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Warner finally delivers with terrific Black Scorpion DVD
on November 2, 2003
After disappointing DVD releases, virtually barren of extras, of some of the finest SF/horror films in their catalog (Them, Thing from Another World, Curse of Frankenstein, Horror of Dracula), Warner Video finally redeems themselves somewhat with this excellent package (and concurrent releases of Beast from 20,000 Fathoms and Valley of Gwangi). While the extras are not exactly generous, they're of great interest to B-movie and stop-motion animation fans. I have to place Black Scorpion in my top three Big Bug movies, along with Tarantula and Beginning of the End. Fans of Them will probably consider this heresy, but frankly, as fine a film as Them is overall, those big head-nodder ant props just never engendered much suspension of disbelief, let alone horror, in me, even as a kid. In contrast, Black Scorpion inverts the situation, with a pedestrian B-movie scenario framing some of the creepiest, scariest, and convincing Big Bug special effects footage of the era.
A volcano in Mexico releases a horde of giant scorpions that roam the countryside, destroying and killing, grabbing people with their pincers and jabbing them with their stinger tails. Several beautifully animated stop-motion set pieces are featured, including the sequence in which the scientists descend into the volcano crater to explore the scorpions' underground lair and encounter cool and creepy wormlike and spiderlike creatures; the scene of the scorpions destroying a train and feasting on the screaming passengers, then battling a supergiant "king" scorpion; and the king scorpion's last stand inside a sports stadium, where it scoops up military vehicles like marbles and plucks helicopters out of the sky, slamming them to the ground, while the military bombards it mercilessly. Black Scorpion was the last monster epic supervised by Willis O'Brien, the legendary stop-motion pioneer (The Lost World, King Kong, Mighty Joe Young, etc.), though the hands-on animation was done primarily by Pete Peterson, who proves himself a close second if not equal to Ray Harryhausen in terms of technical skill. His scorpions, in contrast to most other 1950s movie monsters, are realistic, quick-moving, bloodthirsty, and relentless. Unfortunately, someone had the really bad idea to keep cutting to inserts of a laughable, drooling, life-size scorpion head prop that distracts from and somewhat undermines the otherwise stunning stop-motion animation of the scorpions and other bugs. The "black" scorpion of the title is occasionally shown as an empty black matte silhouette, apparently because they ran out of money, and the special effects scenes also suffer at times from from matting and process work with poorly matched contrast. But when the scorpions are darting around, killing with their spiked tails, there are few 1950s SF creatures that can equal them for pure repulsive horror. The human leads are familiar B-movie stalwarts Richard Denning (Creature from the Black Lagoon, Target Earth, Day the World Ended, etc.), playboy model Mara Corday (Tarantula, The Giant Claw), and Carlos Rivas (Beast of Hollow Mountain). Director Edward Ludwig had previously directed mostly B-westerns and exotica such as Smuggler's Island and Jivaro, and must have seemed like a logical choice to the producers of this monster flick set in the Mexican desert. The story is pretty generic, but moves along reasonably well, and it's really just an excuse for the monster sequences anyway, so pop some popcorn, sit back, and enjoy.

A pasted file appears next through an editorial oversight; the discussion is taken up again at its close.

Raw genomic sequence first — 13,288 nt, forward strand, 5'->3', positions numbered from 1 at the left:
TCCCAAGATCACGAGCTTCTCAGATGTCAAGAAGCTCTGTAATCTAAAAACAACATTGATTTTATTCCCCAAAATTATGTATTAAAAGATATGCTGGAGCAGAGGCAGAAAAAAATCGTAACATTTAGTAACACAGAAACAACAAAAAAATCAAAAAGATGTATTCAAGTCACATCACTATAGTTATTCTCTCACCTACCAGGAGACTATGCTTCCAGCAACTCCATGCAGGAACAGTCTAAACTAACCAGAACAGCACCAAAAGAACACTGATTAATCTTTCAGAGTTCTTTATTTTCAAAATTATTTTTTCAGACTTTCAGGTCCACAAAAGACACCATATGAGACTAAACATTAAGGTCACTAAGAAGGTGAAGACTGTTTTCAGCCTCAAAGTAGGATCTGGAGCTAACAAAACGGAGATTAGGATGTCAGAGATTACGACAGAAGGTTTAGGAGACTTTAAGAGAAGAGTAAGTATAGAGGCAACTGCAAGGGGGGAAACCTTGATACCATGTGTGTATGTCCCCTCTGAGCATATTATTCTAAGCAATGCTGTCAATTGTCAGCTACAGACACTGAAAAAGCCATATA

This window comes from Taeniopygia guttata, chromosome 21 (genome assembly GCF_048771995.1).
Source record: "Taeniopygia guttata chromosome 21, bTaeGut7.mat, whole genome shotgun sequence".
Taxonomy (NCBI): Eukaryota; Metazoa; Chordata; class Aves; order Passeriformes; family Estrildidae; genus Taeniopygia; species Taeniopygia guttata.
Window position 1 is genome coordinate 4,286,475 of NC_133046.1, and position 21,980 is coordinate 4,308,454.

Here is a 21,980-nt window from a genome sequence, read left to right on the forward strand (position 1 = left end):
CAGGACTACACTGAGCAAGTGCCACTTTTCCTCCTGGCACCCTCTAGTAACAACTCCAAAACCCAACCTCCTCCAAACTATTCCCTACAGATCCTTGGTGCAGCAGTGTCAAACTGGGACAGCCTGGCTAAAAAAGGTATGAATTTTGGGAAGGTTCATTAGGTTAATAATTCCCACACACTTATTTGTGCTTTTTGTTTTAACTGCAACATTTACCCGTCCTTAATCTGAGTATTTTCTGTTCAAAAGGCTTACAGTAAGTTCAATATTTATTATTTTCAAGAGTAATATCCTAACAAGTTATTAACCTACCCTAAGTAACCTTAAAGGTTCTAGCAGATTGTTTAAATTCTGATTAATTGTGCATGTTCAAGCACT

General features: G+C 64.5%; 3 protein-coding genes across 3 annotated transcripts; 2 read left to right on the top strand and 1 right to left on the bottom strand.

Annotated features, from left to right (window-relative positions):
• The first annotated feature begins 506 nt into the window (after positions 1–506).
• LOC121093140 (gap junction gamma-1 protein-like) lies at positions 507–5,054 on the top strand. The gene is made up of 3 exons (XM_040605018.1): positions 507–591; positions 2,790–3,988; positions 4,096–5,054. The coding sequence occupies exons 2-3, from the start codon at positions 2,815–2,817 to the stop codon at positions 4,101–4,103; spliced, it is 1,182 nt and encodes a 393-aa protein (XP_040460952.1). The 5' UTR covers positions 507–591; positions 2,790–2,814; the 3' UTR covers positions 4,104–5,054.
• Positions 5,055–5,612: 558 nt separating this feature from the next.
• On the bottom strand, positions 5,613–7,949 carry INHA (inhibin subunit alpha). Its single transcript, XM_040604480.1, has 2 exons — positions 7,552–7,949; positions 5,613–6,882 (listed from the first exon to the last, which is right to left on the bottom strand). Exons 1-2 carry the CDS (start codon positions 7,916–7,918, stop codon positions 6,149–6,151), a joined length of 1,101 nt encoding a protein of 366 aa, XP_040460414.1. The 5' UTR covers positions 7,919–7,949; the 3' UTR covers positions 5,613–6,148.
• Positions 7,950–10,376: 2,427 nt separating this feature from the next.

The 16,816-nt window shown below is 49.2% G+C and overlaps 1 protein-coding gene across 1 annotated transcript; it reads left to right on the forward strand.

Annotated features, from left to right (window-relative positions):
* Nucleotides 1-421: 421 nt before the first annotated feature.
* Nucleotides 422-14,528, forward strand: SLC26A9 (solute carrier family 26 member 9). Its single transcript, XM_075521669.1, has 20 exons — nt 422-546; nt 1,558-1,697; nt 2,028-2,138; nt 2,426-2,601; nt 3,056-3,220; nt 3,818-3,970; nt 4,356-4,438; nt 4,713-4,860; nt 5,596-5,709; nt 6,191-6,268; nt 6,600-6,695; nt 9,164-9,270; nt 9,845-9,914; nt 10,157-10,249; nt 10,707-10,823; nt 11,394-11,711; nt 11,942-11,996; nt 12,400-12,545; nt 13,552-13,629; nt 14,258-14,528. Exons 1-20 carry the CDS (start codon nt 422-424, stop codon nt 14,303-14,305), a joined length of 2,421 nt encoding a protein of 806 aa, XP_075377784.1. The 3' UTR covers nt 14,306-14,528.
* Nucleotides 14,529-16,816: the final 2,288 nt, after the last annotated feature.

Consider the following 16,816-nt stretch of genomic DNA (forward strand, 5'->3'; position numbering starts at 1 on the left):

Warner's DVD finally gives fans and collectors reason for praise rather than griping. The movie is presented in 1.33:1 full frame, open matte so you can enlarge it to its proper 1.85:1 aspect ratio on a 16x9 TV, and looks simply fabulous, with terrific black level, contrast, grayscale, detail, and sharpness. There is some nearly unavoidable very light speckling and spotting, but overall the print is stunning. The extras (!!) include trailers (Black Scorpion, Gwangi, Beast from 20,000 Fathoms, and Clash of the Titans); a three-minute featurette with Ray Harryhausen (talking about seeing King Kong as a child, meeting Willis O'Brien, and working with him on Mighty Joe Young) that's interesting and informative as far as it goes but much too brief; and the long-sought (by animation fans) and little-seen 10-minute dinosaur sequence from Irwin Allen's Animal World, apparently presented here for no other reason than Warner's had it and felt (uncharacteristically) like throwing us a bone. And last, but for me the jewels of the set, are two short (4:00 and :40) animation tests by Pete Peterson for proposed or aborted projects. The first is called The Las Vegas Monster and features a cool outsized astro-mutated baboon demolishing a house and tangling with a truck left over from Mighty Joe Young. The second, Beetlemen, is a clip of an army of walking insectoid creatures that's unfortunately in very poor condition and tantalizingly brief but still amazing and effortlessly beautiful. A comparison of Peterson's animation in these tests and The Black Scorpion with the Animal World footage (and more so Harryhausen's later films) demonstrates that while Peterson was close to Ray on a technical level, Harryhausen's creations project a "life" and "personality" that is noticeably absent in Peterson's otherwise impressive work. It really reinforces for me the true artistry of Ray Harryhausen's achievements (no slight to Peterson intended). I'm amazed that Warner bothered to include these rare tests (lost for years and discovered in a trunk) given their past track record. The only thing to complain about here are the cheap snap-case covers that Warner is still packaging their DVDs in, giving them a second-class, low-budget appearance, and leaving them more susceptible to dust, etc. But that minor grievance aside, this is a really fine release (especially for Warner Video) and needs to be in the collection of every 1950s SF or stop-motion animation fan.